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Homicides in San Francisco

Many readers may find this information quite interesting. In the early 1970’s gay people flocked to the City of San Francisco as a place of refuge from the stifling oppression in other parts of the country. As the gay community emerged, so did the killings of GLBT people. But, was there a pattern to these killings?

Researchers at Ohio State University worked to develop a database that could be used to understand long-term trends in homicide. Their data incidentally include information on homicides of GLBT people. Little of the gay data has been analyzed to date, however researchers at the Center have put this chart together to take a preliminary look at prevalence which has been part on an ongoing interest with us. To see the chart, click on the link at the bottom of this article.

This 1970’s data reflect a period in which the gay community was only then emerging in the Castro District of San Francisco. At the time the Modern Gay Movement was just emerging. Also right about then were the serial killer panics of the mid-1970’s. People started making up names for the supposed offenders and the newspapers were quick to cover these sensational stories. The benefit of their reporting was to show how dangerous it was to be gay, or to practice homosexuality. Even heterosexual homicides were blamed on alleged homosexual serial killers. The funny part was that the victims were mostly females, not males. The etiology of typical serial homicide (though not all serial homicide) is one of a sexual motivation. The sex homicides were the ones getting all the publicity due to the brutal and bizarre nature of these killings.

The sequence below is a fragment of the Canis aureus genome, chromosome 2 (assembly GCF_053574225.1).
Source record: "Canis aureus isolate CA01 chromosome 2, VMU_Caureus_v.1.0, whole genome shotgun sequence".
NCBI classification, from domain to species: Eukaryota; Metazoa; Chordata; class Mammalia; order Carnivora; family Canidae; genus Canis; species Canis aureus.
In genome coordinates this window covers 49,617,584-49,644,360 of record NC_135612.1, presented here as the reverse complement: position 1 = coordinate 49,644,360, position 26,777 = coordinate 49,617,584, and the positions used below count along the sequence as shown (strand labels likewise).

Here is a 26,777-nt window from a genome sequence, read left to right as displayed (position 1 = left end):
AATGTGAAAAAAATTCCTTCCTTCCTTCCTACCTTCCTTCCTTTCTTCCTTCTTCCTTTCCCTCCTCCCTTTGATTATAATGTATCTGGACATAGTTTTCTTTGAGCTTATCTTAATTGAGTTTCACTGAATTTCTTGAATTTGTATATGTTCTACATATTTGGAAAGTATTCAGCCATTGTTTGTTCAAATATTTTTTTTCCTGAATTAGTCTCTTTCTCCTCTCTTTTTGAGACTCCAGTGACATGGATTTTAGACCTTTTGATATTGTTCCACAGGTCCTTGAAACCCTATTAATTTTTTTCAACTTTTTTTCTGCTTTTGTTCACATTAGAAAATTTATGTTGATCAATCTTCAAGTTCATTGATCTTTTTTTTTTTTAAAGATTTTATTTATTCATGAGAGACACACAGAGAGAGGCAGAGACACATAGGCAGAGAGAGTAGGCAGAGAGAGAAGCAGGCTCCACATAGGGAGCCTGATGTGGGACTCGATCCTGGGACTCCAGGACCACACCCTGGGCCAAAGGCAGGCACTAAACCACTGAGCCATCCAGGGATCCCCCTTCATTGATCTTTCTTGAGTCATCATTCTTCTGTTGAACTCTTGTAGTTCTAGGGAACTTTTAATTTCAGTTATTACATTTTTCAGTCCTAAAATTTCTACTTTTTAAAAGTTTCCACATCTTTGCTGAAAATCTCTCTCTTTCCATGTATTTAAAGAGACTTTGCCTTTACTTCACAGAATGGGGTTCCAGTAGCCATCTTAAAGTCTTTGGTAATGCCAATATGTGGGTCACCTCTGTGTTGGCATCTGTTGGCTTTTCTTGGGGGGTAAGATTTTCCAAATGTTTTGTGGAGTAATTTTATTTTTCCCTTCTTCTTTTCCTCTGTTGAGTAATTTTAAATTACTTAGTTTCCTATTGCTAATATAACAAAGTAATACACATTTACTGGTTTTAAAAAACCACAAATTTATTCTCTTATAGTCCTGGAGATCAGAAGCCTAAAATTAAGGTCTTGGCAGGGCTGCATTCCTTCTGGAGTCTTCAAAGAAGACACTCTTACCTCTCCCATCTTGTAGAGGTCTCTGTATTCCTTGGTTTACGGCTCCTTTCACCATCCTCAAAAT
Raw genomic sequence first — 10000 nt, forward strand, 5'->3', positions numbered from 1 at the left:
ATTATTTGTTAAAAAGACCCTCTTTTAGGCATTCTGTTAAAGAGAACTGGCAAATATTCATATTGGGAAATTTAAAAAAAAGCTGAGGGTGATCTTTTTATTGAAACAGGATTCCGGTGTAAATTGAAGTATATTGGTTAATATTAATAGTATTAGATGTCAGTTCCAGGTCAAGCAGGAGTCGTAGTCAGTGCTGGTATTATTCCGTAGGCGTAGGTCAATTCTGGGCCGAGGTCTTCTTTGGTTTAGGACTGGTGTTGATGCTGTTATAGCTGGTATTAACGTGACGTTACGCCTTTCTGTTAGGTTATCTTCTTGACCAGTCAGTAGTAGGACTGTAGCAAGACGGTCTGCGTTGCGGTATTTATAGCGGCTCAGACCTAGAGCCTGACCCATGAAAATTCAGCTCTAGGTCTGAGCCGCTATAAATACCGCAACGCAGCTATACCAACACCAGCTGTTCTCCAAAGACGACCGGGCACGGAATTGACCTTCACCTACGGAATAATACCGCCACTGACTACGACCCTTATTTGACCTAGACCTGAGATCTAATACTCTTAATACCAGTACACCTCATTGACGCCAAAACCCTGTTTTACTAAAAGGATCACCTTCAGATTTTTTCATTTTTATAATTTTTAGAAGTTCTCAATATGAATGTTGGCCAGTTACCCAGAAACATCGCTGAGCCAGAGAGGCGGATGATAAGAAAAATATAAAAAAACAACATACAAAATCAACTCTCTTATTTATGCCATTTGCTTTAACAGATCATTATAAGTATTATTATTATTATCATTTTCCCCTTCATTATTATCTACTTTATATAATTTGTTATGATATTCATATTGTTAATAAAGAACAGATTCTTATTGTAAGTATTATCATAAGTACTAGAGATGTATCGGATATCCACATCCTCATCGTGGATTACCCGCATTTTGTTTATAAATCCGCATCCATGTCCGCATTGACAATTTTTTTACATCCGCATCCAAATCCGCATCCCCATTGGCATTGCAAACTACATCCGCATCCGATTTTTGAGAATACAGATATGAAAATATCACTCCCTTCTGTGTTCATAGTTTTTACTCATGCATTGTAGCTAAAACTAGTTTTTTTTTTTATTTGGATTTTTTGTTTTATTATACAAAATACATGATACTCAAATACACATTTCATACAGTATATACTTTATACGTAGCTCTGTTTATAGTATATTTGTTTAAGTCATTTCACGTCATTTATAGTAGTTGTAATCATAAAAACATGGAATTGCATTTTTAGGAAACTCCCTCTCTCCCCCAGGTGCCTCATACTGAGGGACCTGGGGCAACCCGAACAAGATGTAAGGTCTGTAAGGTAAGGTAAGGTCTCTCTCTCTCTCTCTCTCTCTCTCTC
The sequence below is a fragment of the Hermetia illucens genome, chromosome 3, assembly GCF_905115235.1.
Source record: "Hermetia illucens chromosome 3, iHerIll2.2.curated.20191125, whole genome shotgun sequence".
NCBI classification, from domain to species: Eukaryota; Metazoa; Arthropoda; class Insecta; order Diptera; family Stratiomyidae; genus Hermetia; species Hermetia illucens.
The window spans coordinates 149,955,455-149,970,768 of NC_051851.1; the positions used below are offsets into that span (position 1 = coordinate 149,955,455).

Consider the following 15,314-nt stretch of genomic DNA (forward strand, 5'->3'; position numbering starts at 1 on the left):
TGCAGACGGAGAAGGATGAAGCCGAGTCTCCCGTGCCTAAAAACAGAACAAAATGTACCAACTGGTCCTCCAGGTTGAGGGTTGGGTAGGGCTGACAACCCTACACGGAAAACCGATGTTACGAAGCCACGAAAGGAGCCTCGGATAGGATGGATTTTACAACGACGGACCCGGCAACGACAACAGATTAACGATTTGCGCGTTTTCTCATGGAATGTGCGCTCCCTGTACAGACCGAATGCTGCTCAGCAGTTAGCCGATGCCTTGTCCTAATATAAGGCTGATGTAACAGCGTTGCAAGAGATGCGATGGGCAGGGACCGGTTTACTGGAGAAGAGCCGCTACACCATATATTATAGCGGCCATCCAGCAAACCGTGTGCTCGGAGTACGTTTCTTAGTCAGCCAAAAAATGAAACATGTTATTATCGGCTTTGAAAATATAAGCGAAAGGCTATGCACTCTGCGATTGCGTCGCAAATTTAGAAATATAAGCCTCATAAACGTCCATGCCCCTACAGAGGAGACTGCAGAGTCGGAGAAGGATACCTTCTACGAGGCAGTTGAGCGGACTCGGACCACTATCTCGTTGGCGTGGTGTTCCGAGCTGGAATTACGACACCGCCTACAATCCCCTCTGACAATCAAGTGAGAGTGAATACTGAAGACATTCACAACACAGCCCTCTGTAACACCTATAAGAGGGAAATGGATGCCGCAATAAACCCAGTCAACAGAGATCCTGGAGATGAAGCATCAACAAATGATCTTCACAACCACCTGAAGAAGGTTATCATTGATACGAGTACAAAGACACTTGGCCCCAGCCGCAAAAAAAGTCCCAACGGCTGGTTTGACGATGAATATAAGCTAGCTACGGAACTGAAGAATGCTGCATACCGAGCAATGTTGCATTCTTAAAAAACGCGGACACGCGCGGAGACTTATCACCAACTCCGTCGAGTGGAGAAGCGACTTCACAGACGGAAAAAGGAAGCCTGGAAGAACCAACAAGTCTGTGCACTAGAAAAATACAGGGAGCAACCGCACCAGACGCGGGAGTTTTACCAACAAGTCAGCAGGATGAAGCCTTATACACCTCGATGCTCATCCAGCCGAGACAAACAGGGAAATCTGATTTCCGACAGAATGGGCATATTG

Killings were occurring in the gay districts in the 70’s, some of which would even qualify for the term hate-crime had the law been in existence back in the day. This fearful sense that gay people were being preyed upon, first by rogue heterosexuals, and now by serial killers, was contagious. Most gay male homicides have a certain similarity that is quite different than heterosexual homicide. They occur all across the nation, year-after-year in similar ways. Most are not the result of serial homicide however, but rather shaped by the context in which gay homicides occur. A significant portion of the murders are the result of shame attacks following homosexual activity.


The Center for Homicide Research offers one of the finest internship programs in the United States. Distanced-based electronic internships begin in Fall of 2020. Qualifying students come from undergraduate, graduate and law schools.

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